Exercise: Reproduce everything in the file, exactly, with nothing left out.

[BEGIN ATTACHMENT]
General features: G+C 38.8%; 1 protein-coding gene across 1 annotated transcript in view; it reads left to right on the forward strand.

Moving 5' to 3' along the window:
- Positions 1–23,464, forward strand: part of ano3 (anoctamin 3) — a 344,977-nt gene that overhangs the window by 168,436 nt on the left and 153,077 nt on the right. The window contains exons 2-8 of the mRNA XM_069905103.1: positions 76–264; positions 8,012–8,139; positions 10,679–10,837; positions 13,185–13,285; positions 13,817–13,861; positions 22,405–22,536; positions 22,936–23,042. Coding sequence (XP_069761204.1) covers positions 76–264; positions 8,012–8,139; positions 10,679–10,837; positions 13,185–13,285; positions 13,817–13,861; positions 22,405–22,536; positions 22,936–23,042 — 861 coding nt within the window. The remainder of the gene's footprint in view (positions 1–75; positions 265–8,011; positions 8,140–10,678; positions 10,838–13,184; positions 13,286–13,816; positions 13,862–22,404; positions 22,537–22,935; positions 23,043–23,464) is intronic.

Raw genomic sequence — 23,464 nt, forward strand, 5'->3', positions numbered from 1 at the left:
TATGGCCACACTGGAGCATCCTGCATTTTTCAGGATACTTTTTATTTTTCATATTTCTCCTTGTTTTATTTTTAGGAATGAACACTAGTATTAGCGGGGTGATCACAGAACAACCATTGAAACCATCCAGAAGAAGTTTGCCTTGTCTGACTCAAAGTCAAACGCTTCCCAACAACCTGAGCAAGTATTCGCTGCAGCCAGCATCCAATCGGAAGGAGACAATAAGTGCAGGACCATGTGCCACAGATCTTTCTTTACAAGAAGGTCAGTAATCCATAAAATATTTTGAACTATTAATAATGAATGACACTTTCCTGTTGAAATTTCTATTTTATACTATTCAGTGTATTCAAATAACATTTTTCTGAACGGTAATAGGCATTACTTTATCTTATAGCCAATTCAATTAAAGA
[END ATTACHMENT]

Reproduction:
General features: G+C 38.8%; 1 protein-coding gene across 1 annotated transcript in view; it reads left to right on the forward strand.

Moving 5' to 3' along the window:
- Positions 1–23,464, forward strand: part of ano3 (anoctamin 3) — a 344,977-nt gene that overhangs the window by 168,436 nt on the left and 153,077 nt on the right. The window contains exons 2-8 of the mRNA XM_069905103.1: positions 76–264; positions 8,012–8,139; positions 10,679–10,837; positions 13,185–13,285; positions 13,817–13,861; positions 22,405–22,536; positions 22,936–23,042. Coding sequence (XP_069761204.1) covers positions 76–264; positions 8,012–8,139; positions 10,679–10,837; positions 13,185–13,285; positions 13,817–13,861; positions 22,405–22,536; positions 22,936–23,042 — 861 coding nt within the window. The remainder of the gene's footprint in view (positions 1–75; positions 265–8,011; positions 8,140–10,678; positions 10,838–13,184; positions 13,286–13,816; positions 13,862–22,404; positions 22,537–22,935; positions 23,043–23,464) is intronic.

Raw genomic sequence — 23,464 nt, forward strand, 5'->3', positions numbered from 1 at the left:
TATGGCCACACTGGAGCATCCTGCATTTTTCAGGATACTTTTTATTTTTCATATTTCTCCTTGTTTTATTTTTAGGAATGAACACTAGTATTAGCGGGGTGATCACAGAACAACCATTGAAACCATCCAGAAGAAGTTTGCCTTGTCTGACTCAAAGTCAAACGCTTCCCAACAACCTGAGCAAGTATTCGCTGCAGCCAGCATCCAATCGGAAGGAGACAATAAGTGCAGGACCATGTGCCACAGATCTTTCTTTACAAGAAGGTCAGTAATCCATAAAATATTTTGAACTATTAATAATGAATGACACTTTCCTGTTGAAATTTCTATTTTATACTATTCAGTGTATTCAAATAACATTTTTCTGAACGGTAATAGGCATTACTTTATCTTATAGCCAATTCAATTAAAGA